A bionic spinal cord for paralysis patients


Electrode could help steer bionic limbs or exoskeletons. Vivian Richter explains.


Paralysis patients may soon be back on their feet without risky open-brain surgery, thanks to a team of Melbourne medical researchers.

They developed a device that measures brain activity from inside a blood vessel and transmits signals that could steer bionic limbs or exoskeletons.

The revolutionary DARPA-funded brain-machine interface consists of an electrode attached to a matchstick-sized stent, similar to those used to keep arteries of heart disease patients open. The stent is made of nickel titanium, which can be tightly compressed, allowing the device to fit inside a narrow catheter.

This “stentrode” is fed through the jugular vein in the neck into a blood vessel in the brain’s motor cortex, the region that directs voluntary muscle movement. Once inserted, it expands and sticks to the inner wall of the vein, where it records electrical frequencies emitted by the surrounding nerves and transmits the signals to a computer.

Implanted in living, freely moving sheep, the device transmitted nerve activity for up to six months.

These signals, the authors say, could be used to control wheelchairs, exoskeletons, prosthetic limbs or computers.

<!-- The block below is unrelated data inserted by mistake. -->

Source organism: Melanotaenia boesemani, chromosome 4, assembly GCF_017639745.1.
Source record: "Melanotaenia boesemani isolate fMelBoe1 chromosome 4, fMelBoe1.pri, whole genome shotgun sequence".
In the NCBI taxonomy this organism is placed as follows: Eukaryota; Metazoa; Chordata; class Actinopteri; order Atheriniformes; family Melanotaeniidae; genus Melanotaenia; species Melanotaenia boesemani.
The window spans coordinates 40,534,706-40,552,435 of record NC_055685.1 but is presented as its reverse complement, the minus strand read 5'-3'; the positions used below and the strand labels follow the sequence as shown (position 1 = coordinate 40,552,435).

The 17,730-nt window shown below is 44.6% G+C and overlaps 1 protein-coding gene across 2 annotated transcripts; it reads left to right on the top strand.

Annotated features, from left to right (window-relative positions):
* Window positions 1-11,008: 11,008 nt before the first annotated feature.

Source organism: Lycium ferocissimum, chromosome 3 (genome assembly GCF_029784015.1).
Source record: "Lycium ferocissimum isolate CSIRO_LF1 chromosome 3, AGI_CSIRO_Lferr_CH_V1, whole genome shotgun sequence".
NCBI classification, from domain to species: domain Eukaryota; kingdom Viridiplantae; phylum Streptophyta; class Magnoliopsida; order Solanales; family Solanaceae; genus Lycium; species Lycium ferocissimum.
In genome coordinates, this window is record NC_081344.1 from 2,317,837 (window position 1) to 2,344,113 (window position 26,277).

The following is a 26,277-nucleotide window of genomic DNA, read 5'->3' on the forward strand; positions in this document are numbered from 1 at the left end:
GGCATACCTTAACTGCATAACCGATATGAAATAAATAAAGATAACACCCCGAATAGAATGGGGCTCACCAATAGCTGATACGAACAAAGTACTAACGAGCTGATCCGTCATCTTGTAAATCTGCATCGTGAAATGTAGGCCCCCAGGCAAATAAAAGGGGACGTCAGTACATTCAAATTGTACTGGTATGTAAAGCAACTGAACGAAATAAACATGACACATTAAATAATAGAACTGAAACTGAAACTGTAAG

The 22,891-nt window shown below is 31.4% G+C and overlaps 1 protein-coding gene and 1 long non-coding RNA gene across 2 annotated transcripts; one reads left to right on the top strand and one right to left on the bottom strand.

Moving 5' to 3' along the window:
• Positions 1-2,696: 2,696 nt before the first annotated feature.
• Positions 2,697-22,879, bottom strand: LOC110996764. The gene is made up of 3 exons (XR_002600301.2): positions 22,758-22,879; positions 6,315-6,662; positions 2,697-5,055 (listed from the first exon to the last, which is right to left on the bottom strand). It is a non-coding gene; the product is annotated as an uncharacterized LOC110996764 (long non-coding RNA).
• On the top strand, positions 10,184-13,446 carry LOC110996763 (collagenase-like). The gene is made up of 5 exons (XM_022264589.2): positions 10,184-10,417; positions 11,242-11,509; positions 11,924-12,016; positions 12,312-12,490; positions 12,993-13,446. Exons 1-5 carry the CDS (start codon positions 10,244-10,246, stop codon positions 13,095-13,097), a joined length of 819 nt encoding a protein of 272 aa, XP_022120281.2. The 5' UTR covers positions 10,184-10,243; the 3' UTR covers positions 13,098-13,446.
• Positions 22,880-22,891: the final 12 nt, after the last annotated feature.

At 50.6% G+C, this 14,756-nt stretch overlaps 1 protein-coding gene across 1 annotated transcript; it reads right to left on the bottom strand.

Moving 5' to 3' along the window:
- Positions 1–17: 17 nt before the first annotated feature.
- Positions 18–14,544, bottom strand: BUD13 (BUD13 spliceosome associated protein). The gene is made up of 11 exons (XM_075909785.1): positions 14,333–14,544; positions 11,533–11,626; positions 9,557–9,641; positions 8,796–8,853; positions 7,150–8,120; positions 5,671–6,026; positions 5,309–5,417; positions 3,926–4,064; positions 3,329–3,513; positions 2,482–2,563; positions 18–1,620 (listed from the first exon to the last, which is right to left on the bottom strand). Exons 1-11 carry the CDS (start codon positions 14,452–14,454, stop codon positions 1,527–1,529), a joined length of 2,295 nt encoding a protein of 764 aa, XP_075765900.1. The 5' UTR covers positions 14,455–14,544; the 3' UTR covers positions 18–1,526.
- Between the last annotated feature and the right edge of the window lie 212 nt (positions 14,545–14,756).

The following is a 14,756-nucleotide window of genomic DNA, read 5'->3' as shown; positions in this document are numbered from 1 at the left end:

“In essence this a bionic spinal cord,” first author Thomas Oxley explained. For now, the electrode transmits through a wire but eventually, the scientists say, the recordings will become wireless.

The device is intended for patients with spinal cord injuries, of which there are 20,000 in Australia alone. But the team says the stentrode could have application in other neurological diseases, such as epilepsy and Parkinson’s.

Where electrodes implanted directly on to the brain through invasive open-brain surgery can cause infections, senior author Terry O’Brien said the development of the stentrode has been the “holy grail” for research in bionics.

“To be able to create a device that can record brainwave activity over long periods of time, without damaging the brain is an amazing development in modern medicine,” he said.

In late 2017 paralysed human subjects will be selected from the Royal Melbourne and Austin Hospitals for the device’s first in-human trial. If successful, the researchers hope the device will reach the market by 2022.

The scientists published the device’s performance in Nature Biotechnology.

  1. http://www.darpa.mil/
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